Many readers, picking up Ammon Shea's Reading the OED: One Man, One Year, 21,730 Pages, will expect to find a book about the famous Oxford English Dictionary, and there are undoubtedly people who will make their way all the way through with the book that impression intact. But Mr Shea's real subject is himself — or, rather, the engaging, perhaps slightly too-well-calculated persona that he has evolved for the purposes of this memoir. In twenty-six chapters, most of them about ten pages in length, Mr Shea works his way through the alphabet. Each chapter begins with a brief essay, often autobiographical, and ends with a list of odd words that caught the writer's eye. Some of the words really do seem too good to moulder in the OED, and I expect that everyone will readily come up with a list of five or ten words that ought conscientiously to be introduced into everyday conversation, like the offerings on a word-power calendar. But the odd words will probably be forgotten. Mr Shea probably won't.
Reading the OED works because the adventurer presented in its pages is rather like the hapless victim of some appalling disease. His affliction is a fascination with dictionaries. Reading the OED is not really a stunt for Mr Shea, because he has read other dictionaries before. The OED is the most magisterial of dictionaries in English, and Mr Shea allows himself a year in which to read it, but these are slight distinctions in a lifetime spent, it seems, in proximity to lexicons. In other words, Mr Shea is not a stand-in for you or me. He is not reading the OED so that we won't have to. He's reading it because it's the sort of thing that he likes to do.
That Mr Shea is not a conventionally bookish man is made very clear on page 113.
Several letters pass and I discover what is perhaps my favorite definition of all in the OED: disghibelline ("To distinguish, as a Guelph from a Ghibelline.") When I first read this I was convinced one of the editors had brought his children to work one day, and they amused themselves by creating nonsense definitions for the dictionary, and this one somehow slipped in. This time I could not resist, and went off in search of what Guelphs and Ghibellines are. It turns out they were competing political parties in Italy, a very long time ago, and disghibelline is in fact a real definition. When I read it and say it out loud a few times I have the same feeling I get when I discover that the library book I've just taken home has not been checked out in eighty years.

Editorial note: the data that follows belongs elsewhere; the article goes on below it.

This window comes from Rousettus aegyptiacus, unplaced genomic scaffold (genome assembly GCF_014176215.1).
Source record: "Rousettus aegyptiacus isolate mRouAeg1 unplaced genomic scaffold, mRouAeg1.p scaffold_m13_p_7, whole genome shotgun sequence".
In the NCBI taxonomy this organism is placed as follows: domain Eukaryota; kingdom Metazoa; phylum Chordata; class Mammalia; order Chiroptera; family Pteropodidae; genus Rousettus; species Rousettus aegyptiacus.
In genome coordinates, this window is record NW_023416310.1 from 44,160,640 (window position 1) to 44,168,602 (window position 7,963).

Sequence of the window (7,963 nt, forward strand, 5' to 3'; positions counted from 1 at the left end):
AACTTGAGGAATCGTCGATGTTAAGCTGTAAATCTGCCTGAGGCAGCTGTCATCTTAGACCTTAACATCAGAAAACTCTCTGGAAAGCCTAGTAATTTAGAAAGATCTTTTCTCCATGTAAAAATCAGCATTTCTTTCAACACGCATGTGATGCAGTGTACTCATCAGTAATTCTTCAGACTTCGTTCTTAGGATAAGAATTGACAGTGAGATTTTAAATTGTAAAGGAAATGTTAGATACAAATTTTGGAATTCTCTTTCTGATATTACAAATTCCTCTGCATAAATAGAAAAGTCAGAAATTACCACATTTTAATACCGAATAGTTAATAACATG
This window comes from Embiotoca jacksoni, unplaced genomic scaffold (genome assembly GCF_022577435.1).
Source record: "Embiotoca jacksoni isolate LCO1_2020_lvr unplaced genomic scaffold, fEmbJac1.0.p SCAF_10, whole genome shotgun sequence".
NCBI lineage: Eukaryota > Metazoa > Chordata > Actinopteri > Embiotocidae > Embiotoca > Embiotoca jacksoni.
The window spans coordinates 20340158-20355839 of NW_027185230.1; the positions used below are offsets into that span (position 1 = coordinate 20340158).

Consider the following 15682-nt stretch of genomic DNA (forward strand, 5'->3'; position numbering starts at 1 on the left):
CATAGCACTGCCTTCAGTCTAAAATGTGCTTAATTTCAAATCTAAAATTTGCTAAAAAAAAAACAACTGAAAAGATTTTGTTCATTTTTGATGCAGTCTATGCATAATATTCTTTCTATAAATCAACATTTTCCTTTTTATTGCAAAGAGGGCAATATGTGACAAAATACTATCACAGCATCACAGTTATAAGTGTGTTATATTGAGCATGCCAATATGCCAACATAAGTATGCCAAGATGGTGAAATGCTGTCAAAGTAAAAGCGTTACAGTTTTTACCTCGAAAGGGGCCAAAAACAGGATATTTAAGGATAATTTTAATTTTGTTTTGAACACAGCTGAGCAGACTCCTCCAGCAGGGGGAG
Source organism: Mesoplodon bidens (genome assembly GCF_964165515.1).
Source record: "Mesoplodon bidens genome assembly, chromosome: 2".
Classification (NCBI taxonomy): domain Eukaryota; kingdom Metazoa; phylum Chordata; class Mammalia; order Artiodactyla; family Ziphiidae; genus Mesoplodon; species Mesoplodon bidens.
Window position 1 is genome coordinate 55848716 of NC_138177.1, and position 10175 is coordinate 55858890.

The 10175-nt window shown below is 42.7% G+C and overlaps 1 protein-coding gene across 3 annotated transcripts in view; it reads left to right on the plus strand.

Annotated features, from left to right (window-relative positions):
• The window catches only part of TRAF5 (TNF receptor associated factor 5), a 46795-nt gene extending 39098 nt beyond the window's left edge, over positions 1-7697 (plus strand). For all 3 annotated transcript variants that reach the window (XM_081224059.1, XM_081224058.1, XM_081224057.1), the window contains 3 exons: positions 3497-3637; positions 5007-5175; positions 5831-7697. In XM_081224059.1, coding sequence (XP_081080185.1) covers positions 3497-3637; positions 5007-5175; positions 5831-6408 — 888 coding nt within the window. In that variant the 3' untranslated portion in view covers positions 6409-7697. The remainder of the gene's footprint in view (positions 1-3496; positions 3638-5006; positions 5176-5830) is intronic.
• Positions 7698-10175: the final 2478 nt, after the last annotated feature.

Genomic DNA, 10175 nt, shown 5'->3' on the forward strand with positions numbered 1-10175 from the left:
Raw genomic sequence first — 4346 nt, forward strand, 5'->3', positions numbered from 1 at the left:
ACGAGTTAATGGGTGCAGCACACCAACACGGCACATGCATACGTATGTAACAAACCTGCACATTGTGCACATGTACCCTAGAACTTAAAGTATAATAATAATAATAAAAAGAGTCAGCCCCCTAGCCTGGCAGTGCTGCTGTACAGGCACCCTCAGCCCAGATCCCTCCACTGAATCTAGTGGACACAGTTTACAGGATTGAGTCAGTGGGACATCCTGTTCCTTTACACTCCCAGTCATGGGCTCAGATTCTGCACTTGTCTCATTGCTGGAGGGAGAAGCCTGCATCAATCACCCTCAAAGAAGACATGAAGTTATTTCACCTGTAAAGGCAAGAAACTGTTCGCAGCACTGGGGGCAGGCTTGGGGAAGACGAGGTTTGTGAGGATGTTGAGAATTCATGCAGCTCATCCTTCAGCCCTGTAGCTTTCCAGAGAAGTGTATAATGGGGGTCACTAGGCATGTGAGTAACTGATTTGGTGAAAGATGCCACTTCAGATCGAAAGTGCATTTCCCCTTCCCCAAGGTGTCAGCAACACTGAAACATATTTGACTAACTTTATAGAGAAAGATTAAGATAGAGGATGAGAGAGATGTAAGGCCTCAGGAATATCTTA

To be sure, I have never seen the word disghibelline, and I always have the devil of a time remembering whether the Guelphs supported the Emperor or the Pope (they supported the Pope), but I know that Ghibelline is the Italianization of the name of a castle somewhere in Germany, or north of the Alps anyhow, and that Guelf is an Italian stab at "Welf," a family name. All of this would be uttermost arcana if Guelphs and Ghibellines didn't run all through the pages of that summa of all masterpieces, Dante's Inferno. It is impossible to read Inferno today without consulting the footnotes, and it is impossible to footnote Inferno without mentioning the parties in whose warfare Dante had the misfortune to be caught up. (I believe that in his case the matter was even more complicated, involving a rivalry between "Black" and "White" Guelphs.) What's really impossible is to read Dante without developing a cerebral callus imprinted with these strange words. You might not know what they mean, but you'd never suspect the editors of the OED of winding you up.
Ammon Shea, then, seems to be a man who reads dictionaries — period. As is mandatory in books about disease, he is not the only sufferer.